Eating in Stockholm
Stockholm has loads of great places to eat, ranging from Kebab or korv (hot dogs) at street food stalls to 5 star restaurants. Check out our blog post about best places to eat in Stockholm (LINK!).
Sweden has many activities to enjoy. If you are visiting Stockholm for example, there are tons of museums, boat rides, parks and interesting things to see. In the country you might find a more sedate life, playing by the water, swimming, walking in the Swedish forests, mountain biking, canoeing and all manner of outdoor activities. See our Swedish country map, above, for tips on what to do whilst you’re here.
To and from airports
You will most likely fly into Arlanda when arriving to Stockholm. From here the easiest and fastest way to get into Stockholm is by jumping on the train or bus and head south for Stockholm. The buss is the cheapest option to get into Stockholm and cost about 99kr* (€10), while the train (Arlanda Express), costs about 250kr* (€25) and takes 20 minutes. Sometimes they have promotions, where two can travel for the price of one, which makes it much more affordable. You will get to Stockholm Central with both train and bus, however, the buses stop at other places as well, and one of them go to Söder. If you’re heading to the south of Sweden, you will most likely fly into Copenhagen airport, as this is bigger and often cheaper to fly into. From there you jump on the train (Öresunds tåget) towards Sweden and head to your destination. *2018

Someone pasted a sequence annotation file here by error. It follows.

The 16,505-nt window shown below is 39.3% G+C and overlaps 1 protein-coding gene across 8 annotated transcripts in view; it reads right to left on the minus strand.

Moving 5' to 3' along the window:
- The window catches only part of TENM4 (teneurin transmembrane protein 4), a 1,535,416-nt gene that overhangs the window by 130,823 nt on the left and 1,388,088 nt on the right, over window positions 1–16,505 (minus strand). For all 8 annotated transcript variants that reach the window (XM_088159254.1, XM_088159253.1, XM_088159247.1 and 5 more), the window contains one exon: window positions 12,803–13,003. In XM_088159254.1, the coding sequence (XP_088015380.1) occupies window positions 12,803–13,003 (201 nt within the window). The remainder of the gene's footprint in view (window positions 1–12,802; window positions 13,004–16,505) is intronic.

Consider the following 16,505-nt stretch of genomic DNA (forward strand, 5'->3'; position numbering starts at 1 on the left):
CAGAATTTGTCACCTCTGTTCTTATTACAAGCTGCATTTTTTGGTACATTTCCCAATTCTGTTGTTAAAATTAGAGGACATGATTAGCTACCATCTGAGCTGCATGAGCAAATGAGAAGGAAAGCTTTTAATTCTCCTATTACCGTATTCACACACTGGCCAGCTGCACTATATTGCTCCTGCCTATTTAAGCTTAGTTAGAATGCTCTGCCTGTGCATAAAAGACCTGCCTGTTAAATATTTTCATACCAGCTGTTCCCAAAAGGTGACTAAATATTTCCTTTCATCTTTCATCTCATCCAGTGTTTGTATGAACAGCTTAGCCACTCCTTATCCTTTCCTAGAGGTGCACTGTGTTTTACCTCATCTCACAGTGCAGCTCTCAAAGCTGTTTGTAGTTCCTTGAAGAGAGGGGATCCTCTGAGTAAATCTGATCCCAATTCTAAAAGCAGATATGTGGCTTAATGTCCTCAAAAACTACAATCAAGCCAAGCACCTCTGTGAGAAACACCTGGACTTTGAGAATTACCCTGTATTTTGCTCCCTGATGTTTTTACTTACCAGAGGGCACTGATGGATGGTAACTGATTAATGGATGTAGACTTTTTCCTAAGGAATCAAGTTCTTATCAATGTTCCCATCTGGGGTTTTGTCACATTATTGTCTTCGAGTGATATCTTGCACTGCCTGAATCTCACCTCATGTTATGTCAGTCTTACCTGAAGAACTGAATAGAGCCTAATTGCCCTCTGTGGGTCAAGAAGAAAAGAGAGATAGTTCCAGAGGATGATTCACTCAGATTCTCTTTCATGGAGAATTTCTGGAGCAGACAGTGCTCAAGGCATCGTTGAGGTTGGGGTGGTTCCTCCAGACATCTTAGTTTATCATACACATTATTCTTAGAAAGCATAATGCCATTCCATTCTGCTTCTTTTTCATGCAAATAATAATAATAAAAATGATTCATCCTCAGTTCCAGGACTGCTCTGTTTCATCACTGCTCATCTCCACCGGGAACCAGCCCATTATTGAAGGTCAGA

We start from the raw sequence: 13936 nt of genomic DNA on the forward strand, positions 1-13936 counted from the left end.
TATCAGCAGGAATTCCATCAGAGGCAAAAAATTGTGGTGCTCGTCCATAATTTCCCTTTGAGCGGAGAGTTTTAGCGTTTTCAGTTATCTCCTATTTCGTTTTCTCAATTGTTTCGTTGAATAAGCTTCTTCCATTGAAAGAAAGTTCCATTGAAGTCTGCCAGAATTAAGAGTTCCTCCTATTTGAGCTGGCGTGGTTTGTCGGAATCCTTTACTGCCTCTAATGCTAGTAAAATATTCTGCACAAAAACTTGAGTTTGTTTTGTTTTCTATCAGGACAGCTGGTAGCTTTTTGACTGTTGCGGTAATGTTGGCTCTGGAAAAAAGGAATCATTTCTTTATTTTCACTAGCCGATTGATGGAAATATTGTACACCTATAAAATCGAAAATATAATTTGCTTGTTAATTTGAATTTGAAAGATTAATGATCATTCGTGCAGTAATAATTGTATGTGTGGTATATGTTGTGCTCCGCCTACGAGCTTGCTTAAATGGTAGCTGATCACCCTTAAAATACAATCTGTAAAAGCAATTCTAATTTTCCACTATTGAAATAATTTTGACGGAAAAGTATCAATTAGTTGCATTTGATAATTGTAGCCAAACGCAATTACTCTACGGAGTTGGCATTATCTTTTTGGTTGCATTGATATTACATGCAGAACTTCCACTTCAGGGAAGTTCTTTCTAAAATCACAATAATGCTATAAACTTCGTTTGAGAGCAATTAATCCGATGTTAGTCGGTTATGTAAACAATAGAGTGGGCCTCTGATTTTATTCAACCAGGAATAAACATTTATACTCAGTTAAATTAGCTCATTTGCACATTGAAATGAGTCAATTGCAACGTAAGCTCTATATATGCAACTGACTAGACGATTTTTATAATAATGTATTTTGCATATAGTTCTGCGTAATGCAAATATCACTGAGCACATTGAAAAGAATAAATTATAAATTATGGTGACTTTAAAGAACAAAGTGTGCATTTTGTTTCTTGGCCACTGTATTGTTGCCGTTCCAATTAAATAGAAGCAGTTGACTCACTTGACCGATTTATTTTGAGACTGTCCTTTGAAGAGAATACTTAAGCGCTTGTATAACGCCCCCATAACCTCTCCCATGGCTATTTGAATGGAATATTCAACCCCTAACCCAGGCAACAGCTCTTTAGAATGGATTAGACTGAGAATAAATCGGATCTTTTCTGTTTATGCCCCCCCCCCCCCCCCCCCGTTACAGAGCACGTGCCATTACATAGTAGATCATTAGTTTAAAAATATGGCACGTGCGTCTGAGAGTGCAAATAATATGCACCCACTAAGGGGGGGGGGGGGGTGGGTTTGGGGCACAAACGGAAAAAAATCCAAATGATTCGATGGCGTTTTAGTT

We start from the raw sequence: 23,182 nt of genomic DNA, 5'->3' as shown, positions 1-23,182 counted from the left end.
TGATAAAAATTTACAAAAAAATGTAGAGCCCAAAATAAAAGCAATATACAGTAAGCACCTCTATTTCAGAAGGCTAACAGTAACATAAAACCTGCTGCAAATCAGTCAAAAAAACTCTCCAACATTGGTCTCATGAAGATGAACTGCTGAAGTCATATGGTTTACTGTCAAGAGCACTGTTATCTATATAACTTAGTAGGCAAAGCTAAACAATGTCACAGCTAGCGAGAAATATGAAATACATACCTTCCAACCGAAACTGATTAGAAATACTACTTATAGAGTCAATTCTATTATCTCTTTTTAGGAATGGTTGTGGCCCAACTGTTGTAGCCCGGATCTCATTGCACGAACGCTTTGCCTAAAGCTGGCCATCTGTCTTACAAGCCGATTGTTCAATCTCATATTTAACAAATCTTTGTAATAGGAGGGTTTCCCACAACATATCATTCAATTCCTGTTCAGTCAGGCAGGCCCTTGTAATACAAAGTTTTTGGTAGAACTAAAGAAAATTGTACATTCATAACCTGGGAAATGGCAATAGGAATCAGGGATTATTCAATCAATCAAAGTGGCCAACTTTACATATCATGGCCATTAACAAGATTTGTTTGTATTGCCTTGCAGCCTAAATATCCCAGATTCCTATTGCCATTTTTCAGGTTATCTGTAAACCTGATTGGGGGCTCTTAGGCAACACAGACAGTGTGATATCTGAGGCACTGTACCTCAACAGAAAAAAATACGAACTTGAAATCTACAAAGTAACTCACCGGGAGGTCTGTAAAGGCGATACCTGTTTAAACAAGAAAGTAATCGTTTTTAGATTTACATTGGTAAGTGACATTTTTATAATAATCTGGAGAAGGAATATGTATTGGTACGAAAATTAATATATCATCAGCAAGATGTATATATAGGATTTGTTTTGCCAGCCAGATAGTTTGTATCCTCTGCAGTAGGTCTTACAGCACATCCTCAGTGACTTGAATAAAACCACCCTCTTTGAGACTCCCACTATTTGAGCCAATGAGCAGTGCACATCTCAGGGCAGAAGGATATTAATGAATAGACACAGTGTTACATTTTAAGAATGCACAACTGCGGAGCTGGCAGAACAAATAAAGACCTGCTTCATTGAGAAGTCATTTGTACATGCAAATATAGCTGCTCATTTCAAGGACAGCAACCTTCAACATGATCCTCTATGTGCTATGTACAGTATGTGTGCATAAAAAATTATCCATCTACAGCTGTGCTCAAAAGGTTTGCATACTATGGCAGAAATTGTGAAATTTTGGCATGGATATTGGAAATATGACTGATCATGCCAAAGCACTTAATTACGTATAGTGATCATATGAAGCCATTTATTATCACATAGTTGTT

Travelling within Stockholm
Stockholm is easy to travel within, there’s metro, buses and trains. One trip will cost you 35kr* (€3.5) and lasts for 75 min. Buy an “Access” card and charge it with money before your journey. If you travel a lot buy a short term card with unlimited travel. There are also boats that goes between some of the islands in Stockholm. The most used one being from Slussen to Djurgården. There’s also a boat from Hammarby Sjöstad to Södermalm. These cost the same as other public transport. However, there are other boats to other destinations with different tariffs. For example, Hammarby Sjöstad to Djurgården or Slussen to Fjäderholmarna. So make sure to check first. *2018
Trains run in most parts of the country, however, it can be expensive. If you’re young you get a discount and sometimes you can find cheap last minute tickets. In general flying is about the same price, and way faster. Swedish trains are also infamous for being late. As a Swede, you feel like you won the lottery if your train is leaving AND arriving on time!
The cheapest option would be buses, but they also take the longest time as well. But are in general quite comfortable.
Driving in Sweden is easy. There’s not much traffic (especially not when you’re away from the cities) and roads are in good condition. Make sure to keep within speed limits though, as the fines are very high.
All our blog posts from Sweden